French Anthropologist, Marc Augé, coined the term non-places (Augé, 1995). Non-places as defined by Augé refer to places of transience, like subways, bus stops or busses. It was argued that in the time of supermodernity, people in these spaces become anonymous. They are places between the here and now. Generally the tone of the discussion puts non-places in a negative light. Since its publication, the theory of non-places has gained wide recognition across journals and has also leaked into popular culture. For example an indie game called ‘ISLANDS: Non-Places’ (Burton, 2016) was released and was highly received. This game allows the user to explore deserted atmospheric non-places. Ironically, this game was an IOS release which one could presume meant some people would have played the game in the same spaces the game depicts. Although Augé’s non-place has been widely praised it has also come under some scrutiny (Korstanje, 2015). While this is not the place to explore the specifics in detail one of the main points of these arguments highlight that some people do in fact live in these spaces. The Chain Annual Report stated that in 2016-17, in London alone the homeless population reached 8108. A proportion of these people would have taken shelter in stations and bus stops. These are places that Auge would consider non places and therefore there is a question of what do these people then become? Are they constantly anonymous and forever between places?

What Is the Effect of Non-Places on Perception of Time? 

Whilst I understand there are issues with Augé’s definition of non-places, I think it is helpful to have a term for these spaces. I am specifically interested in places such as trains and busses that have been built in a way that means some people spend longer in them by design that others. For example, the commuters versus the carers (those that trip chain). If we know that some people are made to spend longer in these non-places than others I think it is important to investigate what effect this has on the person in question. What is the effect of spending a long time on the bus or waiting at a bus stop?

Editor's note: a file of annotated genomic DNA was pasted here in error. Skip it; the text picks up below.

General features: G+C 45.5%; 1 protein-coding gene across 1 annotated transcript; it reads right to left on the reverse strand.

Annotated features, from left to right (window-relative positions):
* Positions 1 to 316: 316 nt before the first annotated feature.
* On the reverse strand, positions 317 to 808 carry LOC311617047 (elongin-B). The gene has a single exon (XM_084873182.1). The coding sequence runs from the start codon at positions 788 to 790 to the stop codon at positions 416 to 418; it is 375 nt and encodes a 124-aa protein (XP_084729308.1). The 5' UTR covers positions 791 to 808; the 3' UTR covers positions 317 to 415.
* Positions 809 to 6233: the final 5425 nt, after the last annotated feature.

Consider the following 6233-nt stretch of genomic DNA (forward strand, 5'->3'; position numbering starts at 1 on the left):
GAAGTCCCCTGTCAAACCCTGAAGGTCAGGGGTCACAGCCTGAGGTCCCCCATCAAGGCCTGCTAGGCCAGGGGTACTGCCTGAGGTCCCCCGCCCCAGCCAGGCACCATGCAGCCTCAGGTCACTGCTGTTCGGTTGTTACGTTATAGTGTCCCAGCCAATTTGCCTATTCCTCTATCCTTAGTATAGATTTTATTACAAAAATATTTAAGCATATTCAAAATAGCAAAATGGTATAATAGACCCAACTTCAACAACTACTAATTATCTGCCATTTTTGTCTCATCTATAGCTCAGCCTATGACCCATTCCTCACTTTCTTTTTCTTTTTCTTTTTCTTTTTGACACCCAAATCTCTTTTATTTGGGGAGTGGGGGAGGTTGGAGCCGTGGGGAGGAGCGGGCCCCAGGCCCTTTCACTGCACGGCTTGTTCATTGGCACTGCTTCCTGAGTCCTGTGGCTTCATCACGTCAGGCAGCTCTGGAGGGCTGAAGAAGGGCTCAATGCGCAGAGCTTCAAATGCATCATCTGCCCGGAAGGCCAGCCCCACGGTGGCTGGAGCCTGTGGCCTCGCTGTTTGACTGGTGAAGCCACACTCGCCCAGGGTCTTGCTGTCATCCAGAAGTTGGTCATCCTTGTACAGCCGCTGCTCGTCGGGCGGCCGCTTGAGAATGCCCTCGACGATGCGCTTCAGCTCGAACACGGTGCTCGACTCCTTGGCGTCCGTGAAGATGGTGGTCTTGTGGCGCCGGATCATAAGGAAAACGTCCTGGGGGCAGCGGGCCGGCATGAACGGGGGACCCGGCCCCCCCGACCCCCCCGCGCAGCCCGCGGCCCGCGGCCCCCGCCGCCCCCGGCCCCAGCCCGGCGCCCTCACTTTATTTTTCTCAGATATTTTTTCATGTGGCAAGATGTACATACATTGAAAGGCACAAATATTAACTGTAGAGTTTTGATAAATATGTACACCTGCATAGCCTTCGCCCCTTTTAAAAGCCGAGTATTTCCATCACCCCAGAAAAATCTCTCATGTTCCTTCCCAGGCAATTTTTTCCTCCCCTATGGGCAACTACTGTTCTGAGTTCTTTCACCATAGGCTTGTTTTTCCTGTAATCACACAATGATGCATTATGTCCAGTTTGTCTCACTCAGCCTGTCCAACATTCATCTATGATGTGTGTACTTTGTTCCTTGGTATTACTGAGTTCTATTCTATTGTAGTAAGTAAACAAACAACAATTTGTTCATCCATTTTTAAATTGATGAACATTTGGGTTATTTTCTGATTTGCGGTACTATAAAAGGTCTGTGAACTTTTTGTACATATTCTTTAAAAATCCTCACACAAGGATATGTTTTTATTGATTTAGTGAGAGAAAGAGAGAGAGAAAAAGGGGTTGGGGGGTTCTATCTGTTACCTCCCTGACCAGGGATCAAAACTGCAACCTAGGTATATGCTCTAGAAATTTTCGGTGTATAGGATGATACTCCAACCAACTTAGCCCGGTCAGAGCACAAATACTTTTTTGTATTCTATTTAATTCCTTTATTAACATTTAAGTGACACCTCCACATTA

From a psychological perspective, a lot of research has been conducted into the disparity between actual travel times and perceived travel times (Meng, Rau and Mahardhika, 2018). It has been found that there are many factors that may contribute to an overestimation of travel times (Hess et al. 2004). One key aspect of this is that the act of waiting causes an overestimation in the amount of time that has passed. Additionally, it has been found that uncertainty can create a further overestimation of perceived time (Yarmey, 2000). If waiting causes an overestimation of travel times then this will be multiplied if you are taking a journey in which trip-chaining is necessary - such as journeys done by carers. Furthermore, carers are most likely to use buses as their primary form of transport which in many cities run less regularly and less predictably then other forms of transport. Uncertainty and more points of waiting will together create a warped perception of time for those involved.

Moving into more theoretical territory, Fisher has discussed the effect of current culture on time, inspired by thinkers such as Baudrillard, Deleuze and Derrida. Fisher believes that capitalism has affected our perception of time, as well as its progression and suggests that you can have periods of non-time as well as periods of non-place. He proposes that this has occured at a global level, with time becoming non-linear, stuttering and leading to 'a slow cancellation of the future' (Fisher, 2010).